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A Computer Science engineer by education, Nitisha started her career in the corporate sector, before realising she wanted to work in the development and social justice space. Since then, she has worked with Teach For India and Care India and is from the founding batch of Indian School of Development Management (ISDM), a one of its kind organisation creating leaders for the development sector through its experiential learning post graduate program.

As a Youth Ki Awaaz Menstrual Health Fellow, Nitisha has started Let’s Talk Period, a campaign to mobilise young people to switch to sustainable period products. She says, “80 lakh women in Delhi use non-biodegradable sanitary products, generate 3000 tonnes of menstrual waste, that takes 500-800 years to decompose; which in turn contributes to the health issues of all menstruators, increased burden of waste management on the city and harmful living environment for all citizens.

Let’s Talk Period aims to change this by

Find out more about her campaign here.

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A former Assistant Secretary with the Ministry of Women and Child Development in West Bengal for three months, Lakshmi Bhavya has been championing the cause of menstrual hygiene in her district. By associating herself with the Lalana Campaign, a holistic menstrual hygiene awareness campaign which is conducted by the Anahat NGO, Lakshmi has been slowly breaking taboos when it comes to periods and menstrual hygiene.

A Gender Rights Activist working with the tribal and marginalized communities in india, Srilekha is a PhD scholar working on understanding body and sexuality among tribal girls, to fill the gaps in research around indigenous women and their stories. Srilekha has worked extensively at the grassroots level with community based organisations, through several advocacy initiatives around Gender, Mental Health, Menstrual Hygiene and Sexual and Reproductive Health Rights (SRHR) for the indigenous in Jharkhand, over the last 6 years.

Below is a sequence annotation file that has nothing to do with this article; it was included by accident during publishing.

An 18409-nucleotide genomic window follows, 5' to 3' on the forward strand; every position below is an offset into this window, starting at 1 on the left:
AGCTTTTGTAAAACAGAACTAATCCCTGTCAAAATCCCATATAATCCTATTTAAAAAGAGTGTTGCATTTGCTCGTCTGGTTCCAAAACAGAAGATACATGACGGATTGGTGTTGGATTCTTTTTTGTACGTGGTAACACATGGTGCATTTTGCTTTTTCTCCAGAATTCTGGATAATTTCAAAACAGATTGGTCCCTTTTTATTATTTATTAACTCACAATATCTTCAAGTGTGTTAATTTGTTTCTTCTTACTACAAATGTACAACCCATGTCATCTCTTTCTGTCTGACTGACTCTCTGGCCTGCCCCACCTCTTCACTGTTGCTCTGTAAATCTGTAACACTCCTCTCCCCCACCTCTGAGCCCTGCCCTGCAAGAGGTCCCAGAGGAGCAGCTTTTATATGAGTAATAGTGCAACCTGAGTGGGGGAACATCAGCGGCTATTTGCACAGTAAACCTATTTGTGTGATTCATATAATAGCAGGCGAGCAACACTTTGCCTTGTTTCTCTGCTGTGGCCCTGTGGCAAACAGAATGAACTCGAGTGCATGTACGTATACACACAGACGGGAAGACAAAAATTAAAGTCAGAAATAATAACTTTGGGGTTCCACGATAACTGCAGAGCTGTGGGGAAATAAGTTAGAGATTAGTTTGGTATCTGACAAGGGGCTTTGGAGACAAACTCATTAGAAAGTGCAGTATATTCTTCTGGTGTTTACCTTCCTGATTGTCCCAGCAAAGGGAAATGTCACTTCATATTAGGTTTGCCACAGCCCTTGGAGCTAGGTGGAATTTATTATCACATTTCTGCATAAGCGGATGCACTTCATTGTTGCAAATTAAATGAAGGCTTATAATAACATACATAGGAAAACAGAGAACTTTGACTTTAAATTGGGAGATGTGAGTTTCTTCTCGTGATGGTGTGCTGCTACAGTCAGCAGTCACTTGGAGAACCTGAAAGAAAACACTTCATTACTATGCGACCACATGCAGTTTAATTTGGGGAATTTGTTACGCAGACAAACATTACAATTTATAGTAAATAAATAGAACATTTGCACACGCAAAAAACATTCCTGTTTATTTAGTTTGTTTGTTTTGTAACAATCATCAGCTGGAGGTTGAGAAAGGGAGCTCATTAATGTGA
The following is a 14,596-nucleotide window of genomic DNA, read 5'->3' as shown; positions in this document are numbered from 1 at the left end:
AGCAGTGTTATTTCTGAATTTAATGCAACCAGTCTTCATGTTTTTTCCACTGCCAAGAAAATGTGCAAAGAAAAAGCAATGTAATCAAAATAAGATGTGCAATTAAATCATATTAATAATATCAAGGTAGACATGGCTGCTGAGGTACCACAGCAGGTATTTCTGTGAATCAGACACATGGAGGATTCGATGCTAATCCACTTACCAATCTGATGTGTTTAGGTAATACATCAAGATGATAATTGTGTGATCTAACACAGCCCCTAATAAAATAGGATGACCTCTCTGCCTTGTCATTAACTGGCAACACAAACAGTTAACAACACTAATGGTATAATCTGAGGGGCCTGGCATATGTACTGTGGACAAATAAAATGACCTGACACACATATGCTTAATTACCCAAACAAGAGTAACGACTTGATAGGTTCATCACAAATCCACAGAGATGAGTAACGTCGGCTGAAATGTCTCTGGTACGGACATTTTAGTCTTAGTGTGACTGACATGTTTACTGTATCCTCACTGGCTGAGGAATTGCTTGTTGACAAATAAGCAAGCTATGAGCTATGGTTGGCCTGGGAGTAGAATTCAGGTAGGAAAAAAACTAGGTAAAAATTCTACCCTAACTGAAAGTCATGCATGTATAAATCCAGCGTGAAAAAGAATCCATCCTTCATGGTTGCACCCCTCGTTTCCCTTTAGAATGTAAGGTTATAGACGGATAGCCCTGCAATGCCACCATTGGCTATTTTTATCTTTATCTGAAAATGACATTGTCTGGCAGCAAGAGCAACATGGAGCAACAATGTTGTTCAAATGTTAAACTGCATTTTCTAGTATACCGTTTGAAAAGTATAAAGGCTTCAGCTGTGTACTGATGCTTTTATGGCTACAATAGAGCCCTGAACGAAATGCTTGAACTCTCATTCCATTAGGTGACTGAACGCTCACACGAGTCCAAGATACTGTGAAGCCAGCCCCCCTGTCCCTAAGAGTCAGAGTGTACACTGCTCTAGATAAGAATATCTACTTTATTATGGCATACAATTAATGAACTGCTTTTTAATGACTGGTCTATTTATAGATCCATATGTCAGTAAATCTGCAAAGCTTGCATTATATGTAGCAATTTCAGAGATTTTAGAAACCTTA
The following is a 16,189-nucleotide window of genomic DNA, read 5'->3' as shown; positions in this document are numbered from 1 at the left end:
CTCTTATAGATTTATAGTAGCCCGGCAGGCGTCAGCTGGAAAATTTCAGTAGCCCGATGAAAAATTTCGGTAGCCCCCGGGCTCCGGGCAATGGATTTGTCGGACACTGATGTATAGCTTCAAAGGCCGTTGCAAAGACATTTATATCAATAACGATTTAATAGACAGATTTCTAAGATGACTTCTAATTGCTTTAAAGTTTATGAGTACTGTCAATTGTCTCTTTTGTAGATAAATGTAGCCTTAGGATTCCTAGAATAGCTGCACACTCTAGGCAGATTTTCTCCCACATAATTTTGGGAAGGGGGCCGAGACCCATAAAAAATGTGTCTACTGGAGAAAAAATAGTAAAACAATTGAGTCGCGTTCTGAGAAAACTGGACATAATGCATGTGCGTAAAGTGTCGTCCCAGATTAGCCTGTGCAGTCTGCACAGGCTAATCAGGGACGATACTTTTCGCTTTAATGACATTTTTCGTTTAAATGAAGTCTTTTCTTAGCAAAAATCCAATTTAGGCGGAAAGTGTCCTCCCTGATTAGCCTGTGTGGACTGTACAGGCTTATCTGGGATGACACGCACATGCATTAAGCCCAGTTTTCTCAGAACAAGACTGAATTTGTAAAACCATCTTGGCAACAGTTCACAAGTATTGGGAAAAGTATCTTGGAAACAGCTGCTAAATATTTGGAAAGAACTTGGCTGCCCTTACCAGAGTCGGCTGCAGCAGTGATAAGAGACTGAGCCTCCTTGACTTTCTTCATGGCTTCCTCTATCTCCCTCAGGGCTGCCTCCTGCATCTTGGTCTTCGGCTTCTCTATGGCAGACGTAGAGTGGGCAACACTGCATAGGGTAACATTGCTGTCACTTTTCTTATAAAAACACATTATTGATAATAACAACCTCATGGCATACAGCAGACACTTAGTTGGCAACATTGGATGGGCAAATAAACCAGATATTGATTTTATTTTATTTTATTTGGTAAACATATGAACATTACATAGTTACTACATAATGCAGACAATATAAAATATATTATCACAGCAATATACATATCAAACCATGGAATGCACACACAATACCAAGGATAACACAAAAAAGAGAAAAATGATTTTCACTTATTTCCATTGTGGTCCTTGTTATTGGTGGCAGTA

Srilekha has also contributed to sustainable livelihood projects and legal aid programs for survivors of sex trafficking. She has been conducting research based programs on maternal health, mental health, gender based violence, sex and sexuality. Her interest lies in conducting workshops for young people on life skills, feminism, gender and sexuality, trauma, resilience and interpersonal relationships.

A Guwahati-based college student pursuing her Masters in Tata Institute of Social Sciences, Bidisha started the #BleedwithDignity campaign on the technology platform, demanding that the Government of Assam install
biodegradable sanitary pad vending machines in all government schools across the state. Her petition on has already gathered support from over 90000 people and continues to grow.

Bidisha was selected in’s flagship program ‘She Creates Change’ having run successful online advocacy
campaigns, which were widely recognised. Through the #BleedwithDignity campaign; she organised and celebrated World Menstrual Hygiene Day, 2019 in Guwahati, Assam by hosting a wall mural by collaborating with local organisations. The initiative was widely covered by national and local media, and the mural was later inaugurated by the event’s chief guest Commissioner of Guwahati Municipal Corporation (GMC) Debeswar Malakar, IAS.